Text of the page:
The Coastal Lomas System of Peru
Ministry of Culture
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Property names are listed in the language in which they have been submitted by the State Party
|National Reserve of Lachay||
-11.374125 E y -77.361712 N
|Reserved Zone of Lomas de Ancón||-11.681363 E y -77.100667 N|
|Private Conservation Area of Atiquipa||-15.741670 E y -74.380691 N|
The Coastal Lomas System of Peru, is distributed along the Peruvian coast, from Tacna to La Libertad, which is approximately 51 hills (lomas formations), this time has taken into account the hills that are legally recognized by the state, as are: Lachay National Reserve, Reserved Zone of Lomas de Ancón and Private Conservation Area of Atiquipa, the first two managed by the National Service of Natural Protected Areas by the Government-SERNANP, in Lima and the last one administered by the Rural Community of Atiquipa, in Arequipa.
The National Reserve of Lachay was recognized by the Peruvian Government on June 21th, 1977, by Supreme Decree No. 310-77-AG, is located in the department of Lima, Chancay province. The Reserved Zone of Lomas de Ancón was established on October 11th, 2010, by Ministerial Resolution No. 189-2010-MINAM, is located in the department of Lima, province of Lima and the Private Conservation Area of Atiquipa was recognized on July 26th, 2011, by Resolution Ministerial No. 165-2011-MINAM, is located in the department of Arequipa, province of Caravelí. In sum, the three protected natural areas cover an area of 35,060.16 hectares.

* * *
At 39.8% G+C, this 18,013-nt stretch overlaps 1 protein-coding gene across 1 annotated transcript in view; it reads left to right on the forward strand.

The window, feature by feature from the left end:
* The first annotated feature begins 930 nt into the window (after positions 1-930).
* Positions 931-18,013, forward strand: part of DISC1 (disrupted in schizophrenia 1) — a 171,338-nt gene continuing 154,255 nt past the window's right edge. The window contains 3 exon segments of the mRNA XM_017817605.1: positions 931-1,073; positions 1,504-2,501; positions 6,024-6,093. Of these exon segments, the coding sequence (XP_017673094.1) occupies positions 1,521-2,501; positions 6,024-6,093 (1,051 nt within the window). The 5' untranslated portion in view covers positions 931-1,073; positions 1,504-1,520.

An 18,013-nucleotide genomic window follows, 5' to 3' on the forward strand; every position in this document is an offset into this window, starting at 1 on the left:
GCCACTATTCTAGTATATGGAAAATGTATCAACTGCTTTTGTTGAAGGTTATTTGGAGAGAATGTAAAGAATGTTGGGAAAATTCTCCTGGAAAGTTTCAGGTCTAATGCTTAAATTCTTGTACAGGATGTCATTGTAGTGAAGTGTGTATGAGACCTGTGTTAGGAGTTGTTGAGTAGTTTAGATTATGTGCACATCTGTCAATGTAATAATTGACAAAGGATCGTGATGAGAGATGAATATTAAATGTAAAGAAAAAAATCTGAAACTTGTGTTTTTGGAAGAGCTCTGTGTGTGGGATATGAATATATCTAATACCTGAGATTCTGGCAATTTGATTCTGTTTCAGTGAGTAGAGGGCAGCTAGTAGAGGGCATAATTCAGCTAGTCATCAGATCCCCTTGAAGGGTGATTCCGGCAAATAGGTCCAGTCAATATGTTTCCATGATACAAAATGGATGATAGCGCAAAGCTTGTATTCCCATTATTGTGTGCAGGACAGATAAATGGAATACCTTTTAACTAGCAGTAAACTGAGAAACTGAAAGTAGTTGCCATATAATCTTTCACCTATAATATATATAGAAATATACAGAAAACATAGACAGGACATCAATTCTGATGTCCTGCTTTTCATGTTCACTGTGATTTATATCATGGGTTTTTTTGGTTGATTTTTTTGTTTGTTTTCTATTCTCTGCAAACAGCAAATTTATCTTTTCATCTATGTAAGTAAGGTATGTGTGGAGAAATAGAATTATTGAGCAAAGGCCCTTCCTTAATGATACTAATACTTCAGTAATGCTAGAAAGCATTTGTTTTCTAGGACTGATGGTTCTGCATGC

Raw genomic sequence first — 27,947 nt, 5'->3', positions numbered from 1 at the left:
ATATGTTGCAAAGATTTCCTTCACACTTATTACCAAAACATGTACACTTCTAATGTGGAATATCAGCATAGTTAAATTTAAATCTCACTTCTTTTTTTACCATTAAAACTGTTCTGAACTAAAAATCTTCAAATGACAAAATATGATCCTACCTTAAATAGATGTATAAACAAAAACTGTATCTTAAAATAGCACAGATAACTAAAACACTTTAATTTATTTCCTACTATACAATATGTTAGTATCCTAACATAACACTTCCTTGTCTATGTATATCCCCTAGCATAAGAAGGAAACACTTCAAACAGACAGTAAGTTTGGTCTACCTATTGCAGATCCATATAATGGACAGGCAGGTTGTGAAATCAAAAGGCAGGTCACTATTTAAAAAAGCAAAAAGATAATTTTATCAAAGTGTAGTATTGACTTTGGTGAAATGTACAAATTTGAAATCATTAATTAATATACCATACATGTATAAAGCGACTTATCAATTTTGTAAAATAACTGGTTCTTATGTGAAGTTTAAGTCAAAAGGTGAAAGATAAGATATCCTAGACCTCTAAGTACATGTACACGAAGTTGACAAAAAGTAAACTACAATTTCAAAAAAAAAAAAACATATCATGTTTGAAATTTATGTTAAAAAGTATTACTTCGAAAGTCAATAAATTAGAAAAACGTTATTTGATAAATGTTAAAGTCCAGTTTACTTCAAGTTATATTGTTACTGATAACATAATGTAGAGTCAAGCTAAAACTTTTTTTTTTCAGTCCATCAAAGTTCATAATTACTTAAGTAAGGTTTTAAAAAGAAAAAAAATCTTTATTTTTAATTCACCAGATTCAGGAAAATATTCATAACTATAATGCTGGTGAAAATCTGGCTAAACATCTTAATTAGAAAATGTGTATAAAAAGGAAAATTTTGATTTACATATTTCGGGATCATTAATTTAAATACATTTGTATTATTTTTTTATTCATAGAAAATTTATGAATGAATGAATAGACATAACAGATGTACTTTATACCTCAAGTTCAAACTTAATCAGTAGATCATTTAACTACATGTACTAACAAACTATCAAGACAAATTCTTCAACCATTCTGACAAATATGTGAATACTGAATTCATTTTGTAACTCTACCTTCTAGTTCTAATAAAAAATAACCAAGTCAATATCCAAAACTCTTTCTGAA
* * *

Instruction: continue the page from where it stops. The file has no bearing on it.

The lomas are periodic phytogeographic units that generally contain a large number of endemic gender and species (Mostacero et al., 1996). 42% of its flora is made up of endemic species, among which are those belonging to the gender Mathewsia, Palaua, Weberbauerella, Domeykoa and Nolana, among others (Ferreyra, 1986).
This large number of endemism is probably the result of geographical isolation, since these plant formations function as islands separated by hyper-arid habitat devoid of plant life (Weberbauer 1945, Rundel et al., 1991).
The lomas ecosystem is the habitat of many animals during the winter periods, because during July and October there is a shortage of pasture in the mountains, forcing the animals to look for new sources of food in low areas (Vásquez 2011). This feature provides opportunities for scientific research especially for genetic engineering due to its potential use as a source of germplasm for agriculture and horticulture. Likewise, the vegetation of the lomas can be used to recover environments, as well as the protection of the soil from erosion (Vásquez 2011). The seasonal ecosystems of lomas, green from year to year in winter time fixing carbon from the atmosphere, thereby providing an ecosystem service of global importance.